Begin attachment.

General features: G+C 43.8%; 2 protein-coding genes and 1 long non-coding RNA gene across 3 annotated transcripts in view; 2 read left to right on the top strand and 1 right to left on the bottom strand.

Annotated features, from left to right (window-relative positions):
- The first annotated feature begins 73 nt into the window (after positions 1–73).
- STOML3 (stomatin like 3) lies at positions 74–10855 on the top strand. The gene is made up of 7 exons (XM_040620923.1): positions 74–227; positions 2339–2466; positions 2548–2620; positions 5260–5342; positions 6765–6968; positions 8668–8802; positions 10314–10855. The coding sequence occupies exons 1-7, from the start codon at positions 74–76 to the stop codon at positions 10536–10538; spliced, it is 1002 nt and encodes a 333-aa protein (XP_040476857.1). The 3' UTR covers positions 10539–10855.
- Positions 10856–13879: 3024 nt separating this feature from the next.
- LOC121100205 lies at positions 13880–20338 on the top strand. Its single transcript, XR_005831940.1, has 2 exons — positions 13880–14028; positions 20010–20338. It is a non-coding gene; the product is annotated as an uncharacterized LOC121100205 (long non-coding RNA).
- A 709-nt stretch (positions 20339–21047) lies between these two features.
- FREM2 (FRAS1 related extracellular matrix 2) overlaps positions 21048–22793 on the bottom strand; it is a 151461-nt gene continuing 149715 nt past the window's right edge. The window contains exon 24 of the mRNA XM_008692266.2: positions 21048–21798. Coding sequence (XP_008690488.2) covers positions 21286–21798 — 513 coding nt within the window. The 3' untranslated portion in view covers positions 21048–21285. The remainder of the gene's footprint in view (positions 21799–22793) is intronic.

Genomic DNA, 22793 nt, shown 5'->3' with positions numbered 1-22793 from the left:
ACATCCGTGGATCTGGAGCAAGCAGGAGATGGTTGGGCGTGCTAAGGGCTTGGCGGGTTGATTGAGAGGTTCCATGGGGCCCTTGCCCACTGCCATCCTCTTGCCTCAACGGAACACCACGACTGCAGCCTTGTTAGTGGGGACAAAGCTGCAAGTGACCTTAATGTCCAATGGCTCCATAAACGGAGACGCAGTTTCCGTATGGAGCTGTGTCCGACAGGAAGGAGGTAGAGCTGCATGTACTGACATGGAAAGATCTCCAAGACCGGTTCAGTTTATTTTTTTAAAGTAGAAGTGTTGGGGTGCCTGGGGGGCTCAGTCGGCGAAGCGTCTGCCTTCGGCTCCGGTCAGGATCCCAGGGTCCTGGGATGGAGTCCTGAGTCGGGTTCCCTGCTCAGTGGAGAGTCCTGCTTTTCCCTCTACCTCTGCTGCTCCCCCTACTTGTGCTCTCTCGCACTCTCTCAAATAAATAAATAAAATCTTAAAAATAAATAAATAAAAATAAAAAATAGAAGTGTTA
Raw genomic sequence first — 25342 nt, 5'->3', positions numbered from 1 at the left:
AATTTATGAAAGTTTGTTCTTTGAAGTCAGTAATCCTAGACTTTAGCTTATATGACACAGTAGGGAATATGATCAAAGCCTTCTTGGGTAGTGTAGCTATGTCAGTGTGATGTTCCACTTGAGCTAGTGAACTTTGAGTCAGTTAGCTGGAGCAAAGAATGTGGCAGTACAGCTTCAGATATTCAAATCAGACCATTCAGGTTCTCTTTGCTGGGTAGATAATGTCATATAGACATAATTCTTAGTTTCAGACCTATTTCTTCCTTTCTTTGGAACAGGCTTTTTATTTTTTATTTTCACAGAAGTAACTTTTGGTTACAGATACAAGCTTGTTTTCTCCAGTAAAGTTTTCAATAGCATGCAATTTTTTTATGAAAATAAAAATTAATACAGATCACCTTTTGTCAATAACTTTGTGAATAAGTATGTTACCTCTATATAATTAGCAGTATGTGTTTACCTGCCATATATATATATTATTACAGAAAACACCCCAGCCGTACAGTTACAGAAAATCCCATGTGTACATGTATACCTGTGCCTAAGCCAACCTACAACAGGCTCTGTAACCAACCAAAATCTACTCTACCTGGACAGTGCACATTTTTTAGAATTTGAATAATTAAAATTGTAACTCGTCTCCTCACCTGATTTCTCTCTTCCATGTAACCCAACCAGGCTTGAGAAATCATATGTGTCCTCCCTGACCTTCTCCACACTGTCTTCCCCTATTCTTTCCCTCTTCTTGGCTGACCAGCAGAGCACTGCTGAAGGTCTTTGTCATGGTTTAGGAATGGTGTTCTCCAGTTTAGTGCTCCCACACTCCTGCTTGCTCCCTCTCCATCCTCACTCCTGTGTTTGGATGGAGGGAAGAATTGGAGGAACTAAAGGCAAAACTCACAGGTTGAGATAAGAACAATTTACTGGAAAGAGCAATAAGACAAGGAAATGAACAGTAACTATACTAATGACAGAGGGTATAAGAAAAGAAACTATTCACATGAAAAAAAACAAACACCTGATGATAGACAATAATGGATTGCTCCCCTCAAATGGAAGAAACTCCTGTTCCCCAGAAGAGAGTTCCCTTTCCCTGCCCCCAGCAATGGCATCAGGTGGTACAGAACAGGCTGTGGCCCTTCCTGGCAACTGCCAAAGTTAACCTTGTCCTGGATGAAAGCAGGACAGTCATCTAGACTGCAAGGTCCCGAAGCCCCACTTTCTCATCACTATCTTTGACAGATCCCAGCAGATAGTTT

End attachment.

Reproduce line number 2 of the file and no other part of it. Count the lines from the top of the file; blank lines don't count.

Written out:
Annotated features, from left to right (window-relative positions):